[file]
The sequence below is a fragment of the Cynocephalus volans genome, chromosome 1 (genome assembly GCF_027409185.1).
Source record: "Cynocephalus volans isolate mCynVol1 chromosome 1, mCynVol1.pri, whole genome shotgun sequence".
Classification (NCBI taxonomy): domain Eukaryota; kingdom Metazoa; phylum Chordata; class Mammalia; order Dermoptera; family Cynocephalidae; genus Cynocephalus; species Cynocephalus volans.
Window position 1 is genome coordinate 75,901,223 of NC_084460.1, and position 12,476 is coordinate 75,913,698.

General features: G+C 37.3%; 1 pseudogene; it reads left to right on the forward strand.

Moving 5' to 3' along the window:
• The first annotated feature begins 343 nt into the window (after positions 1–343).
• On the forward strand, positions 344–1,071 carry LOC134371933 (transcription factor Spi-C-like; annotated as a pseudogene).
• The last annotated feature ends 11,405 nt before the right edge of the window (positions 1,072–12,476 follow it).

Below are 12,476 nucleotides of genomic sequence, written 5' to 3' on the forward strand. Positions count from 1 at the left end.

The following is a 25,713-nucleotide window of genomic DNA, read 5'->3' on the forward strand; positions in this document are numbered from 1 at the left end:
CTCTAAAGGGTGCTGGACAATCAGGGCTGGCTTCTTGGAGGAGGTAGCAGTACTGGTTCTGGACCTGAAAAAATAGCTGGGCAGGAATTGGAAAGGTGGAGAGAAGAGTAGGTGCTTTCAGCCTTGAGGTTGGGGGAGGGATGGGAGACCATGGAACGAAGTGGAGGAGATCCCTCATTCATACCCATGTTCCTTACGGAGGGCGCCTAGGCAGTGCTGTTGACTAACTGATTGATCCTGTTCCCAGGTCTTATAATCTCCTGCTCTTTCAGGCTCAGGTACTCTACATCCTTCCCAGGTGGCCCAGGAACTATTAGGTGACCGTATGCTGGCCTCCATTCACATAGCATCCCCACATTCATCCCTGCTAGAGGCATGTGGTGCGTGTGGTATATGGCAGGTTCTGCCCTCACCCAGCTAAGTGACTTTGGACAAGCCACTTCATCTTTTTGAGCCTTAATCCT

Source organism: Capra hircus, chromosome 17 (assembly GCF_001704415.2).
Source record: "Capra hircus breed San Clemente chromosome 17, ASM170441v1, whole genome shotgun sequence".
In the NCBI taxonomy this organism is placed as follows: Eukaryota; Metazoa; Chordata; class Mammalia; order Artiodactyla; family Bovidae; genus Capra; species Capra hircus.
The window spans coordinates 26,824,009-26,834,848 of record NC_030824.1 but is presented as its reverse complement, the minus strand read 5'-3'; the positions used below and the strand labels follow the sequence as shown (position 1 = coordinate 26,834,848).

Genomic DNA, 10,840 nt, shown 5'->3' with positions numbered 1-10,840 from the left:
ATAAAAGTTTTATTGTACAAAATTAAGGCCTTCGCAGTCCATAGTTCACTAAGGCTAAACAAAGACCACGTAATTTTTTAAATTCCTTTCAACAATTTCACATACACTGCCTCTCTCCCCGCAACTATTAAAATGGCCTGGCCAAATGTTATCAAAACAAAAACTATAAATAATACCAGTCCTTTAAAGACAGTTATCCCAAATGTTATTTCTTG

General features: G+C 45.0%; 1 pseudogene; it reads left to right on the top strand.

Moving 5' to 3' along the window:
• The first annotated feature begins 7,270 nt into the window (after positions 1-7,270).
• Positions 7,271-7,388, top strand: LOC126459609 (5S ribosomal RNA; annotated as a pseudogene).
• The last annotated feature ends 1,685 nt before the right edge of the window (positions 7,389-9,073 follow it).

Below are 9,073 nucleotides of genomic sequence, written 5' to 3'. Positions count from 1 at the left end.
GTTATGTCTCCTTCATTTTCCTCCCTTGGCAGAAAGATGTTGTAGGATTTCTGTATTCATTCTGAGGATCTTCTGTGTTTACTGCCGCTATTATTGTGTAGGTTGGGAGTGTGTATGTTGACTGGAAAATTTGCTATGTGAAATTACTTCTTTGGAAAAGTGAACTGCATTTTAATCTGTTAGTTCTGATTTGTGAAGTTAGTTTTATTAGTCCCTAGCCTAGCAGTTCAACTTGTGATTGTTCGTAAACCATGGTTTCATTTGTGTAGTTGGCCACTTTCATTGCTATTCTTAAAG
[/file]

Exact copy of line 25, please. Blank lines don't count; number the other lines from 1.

GTTATGTCTCCTTCATTTTCCTCCCTTGGCAGAAAGATGTTGTAGGATTTCTGTATTCATTCTGAGGATCTTCTGTGTTTACTGCCGCTATTATTGTGTAGGTTGGGAGTGTGTATGTTGACTGGAAAATTTGCTATGTGAAATTACTTCTTTGGAAAAGTGAACTGCATTTTAATCTGTTAGTTCTGATTTGTGAAGTTAGTTTTATTAGTCCCTAGCCTAGCAGTTCAACTTGTGATTGTTCGTAAACCATGGTTTCATTTGTGTAGTTGGCCACTTTCATTGCTATTCTTAAAG